Just when you thought it can’t get worse…

This kind of situation Minneapolis police are facing is similar to what many city police departments are facing across our land.

In short, what is needed is a PLAN developed in conjunction with police, elected officials and community leaders; a plan developed with community input, is visible and understood, and a plan in which most of the community has an interest and a “buy-in.”

Citizens must know the plan is important to them and what it contains. Then the community needs to stand with the police and be able to monitor the progress and help the police. That’s the way forward.

The 3rd Police Precinct is where the death of George Floyd occurred on May 25th. This resulted in fires and looting in the area. The City Council first voted to eliminate, not just de-fund the police department and start anew. It seems now that elimination is off the table.

The trial of the officers involved in Floyd’s death will soon begin along with the possibility that a number of citizens will not agree with the verdict.

A contentious national election in scheduled in November.

The crisis continues as the police commander in the 3rd Precinct noted to a local business owner:

— 30% reduction in street officers since May.

— Over $1 million in budget cuts.

— 17 Community Service Officers (CSOs) furloughed.

— Current recruit and cadet classes cancelled.

— A spike in shootings and homicides.

Here’s a recent article from a local news station:

“Reinforcements Aren’t Coming Any Time Soon…”

Syndicated Local – WCCO | CBS Minnesota, Sept. 18, 2020

MINNEAPOLIS (WCCO) — “There’s no long-term plan, and reinforcements aren’t coming anytime soon.

“That’s what the head of the Minneapolis Police Department’s 3rd Precinct said in an email to a business owner who shared that his employees are scared to go to work.

“The neighborhood block of shops near East 48th Street and Chicago Avenue has felt the impact of recent crime…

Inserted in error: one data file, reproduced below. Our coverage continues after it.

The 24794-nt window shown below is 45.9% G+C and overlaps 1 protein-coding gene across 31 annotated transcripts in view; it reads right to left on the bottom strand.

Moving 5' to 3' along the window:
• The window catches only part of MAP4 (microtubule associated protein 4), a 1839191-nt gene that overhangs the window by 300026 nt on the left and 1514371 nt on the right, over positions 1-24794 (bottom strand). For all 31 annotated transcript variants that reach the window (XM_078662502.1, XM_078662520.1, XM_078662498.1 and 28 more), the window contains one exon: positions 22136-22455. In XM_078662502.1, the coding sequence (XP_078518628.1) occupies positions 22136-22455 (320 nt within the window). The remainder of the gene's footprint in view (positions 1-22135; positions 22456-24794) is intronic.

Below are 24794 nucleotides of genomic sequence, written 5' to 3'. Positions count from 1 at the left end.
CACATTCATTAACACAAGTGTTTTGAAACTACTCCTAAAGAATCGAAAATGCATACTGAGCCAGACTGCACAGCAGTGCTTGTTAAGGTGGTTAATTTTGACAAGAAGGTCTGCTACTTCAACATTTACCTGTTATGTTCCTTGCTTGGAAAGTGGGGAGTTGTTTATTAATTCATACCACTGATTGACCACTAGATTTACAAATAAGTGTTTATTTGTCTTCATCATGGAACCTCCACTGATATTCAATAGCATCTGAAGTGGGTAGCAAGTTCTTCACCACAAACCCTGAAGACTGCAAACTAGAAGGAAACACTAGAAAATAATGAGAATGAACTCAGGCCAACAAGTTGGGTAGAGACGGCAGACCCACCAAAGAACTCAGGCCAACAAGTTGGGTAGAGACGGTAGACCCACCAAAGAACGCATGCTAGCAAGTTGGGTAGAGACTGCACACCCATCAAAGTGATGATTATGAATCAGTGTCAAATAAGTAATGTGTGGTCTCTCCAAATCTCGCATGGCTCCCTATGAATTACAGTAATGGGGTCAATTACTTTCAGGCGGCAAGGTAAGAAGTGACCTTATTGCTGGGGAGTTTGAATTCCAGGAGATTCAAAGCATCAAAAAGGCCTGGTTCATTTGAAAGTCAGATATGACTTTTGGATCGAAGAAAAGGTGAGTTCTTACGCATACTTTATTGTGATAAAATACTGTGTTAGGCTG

“Surveillance video shows a group accused of robbing Chad Stamps’ wife inside her gift shop, 14 Hill, during the lunch hour earlier this month.

“’So they stole our car, stole our wallet, checkbook, everything’…

“’I’m scared for my coworkers, but it’s worrisome to see people that I care about just kind of in a dangerous area,’ Hrubesky said.

“A nearby business relayed a similar message to the inspector of the 3rd Precinct via email. They also sharing it’s hard to find employees who want to work in the area, and they are asking for a long-term plan.

“Here is the response they received from Inspector Sean McGinty:

As far as a long-term plan I don’t have one. I have lost 30% of my street officers since the end of May. Budget cuts from COVID-19 and an additional 1.5 million from the council in August we have let go 17 CSO’s and cancelled a recruit class of 29. A potential Cadet class slated for January of 2021 was also eliminated. I takes about a year to get a police Officer onto the streets with hiring, backgrounds and field training so reinforcements aren’t coming anytime soon. We are doing everything we can with what we have. I hate to see great businesses like yours and the rest of your corridor being victimized and feeling unsafe. Please let me know if you have any more questions.

“’It does erode the confidence in the neighborhood of the people and being able to feel safe coming down here,’ Stamps said….

“Lt. Bob Kroll, president of the Minneapolis Police Officers Federation, gave WCCO this statement:

The Inspector gave an excellent summary. I think the only plan city leadership has is to further decimate its police department. Businesses and people will continue to flee the city. And rightfully so.

“Minneapolis City Councilmember Jeremy Schroeder, whose ward covers part of the third precinct, said this:

The Minneapolis Police Department currently has a budget of more than $180,000,000. Chief Arradondo reassured the City Council and the public this week that MPD is fully staffed in terms of patrols. The inspector’s stated lack of a plan is frustrating given the severity of safety concerns and the fact that MPD today has one of the largest budgets of any City department.

“The inspector’s email came just a day after the chief assured city council members there were enough patrol officers to respond.

“Minneapolis Police told WCCO, ‘In these very challenging times of COVID, budget cuts and retirements, the MPD continues to evaluate and reallocate the resources that we currently have to best serve the City of Minneapolis, focusing on the core responsibilities of a police department; responding to 911 calls and investigations.” — CBS Minnesota, September 18, 2020.

Read the full article HERE.

And here’s what I mean about a PLAN.

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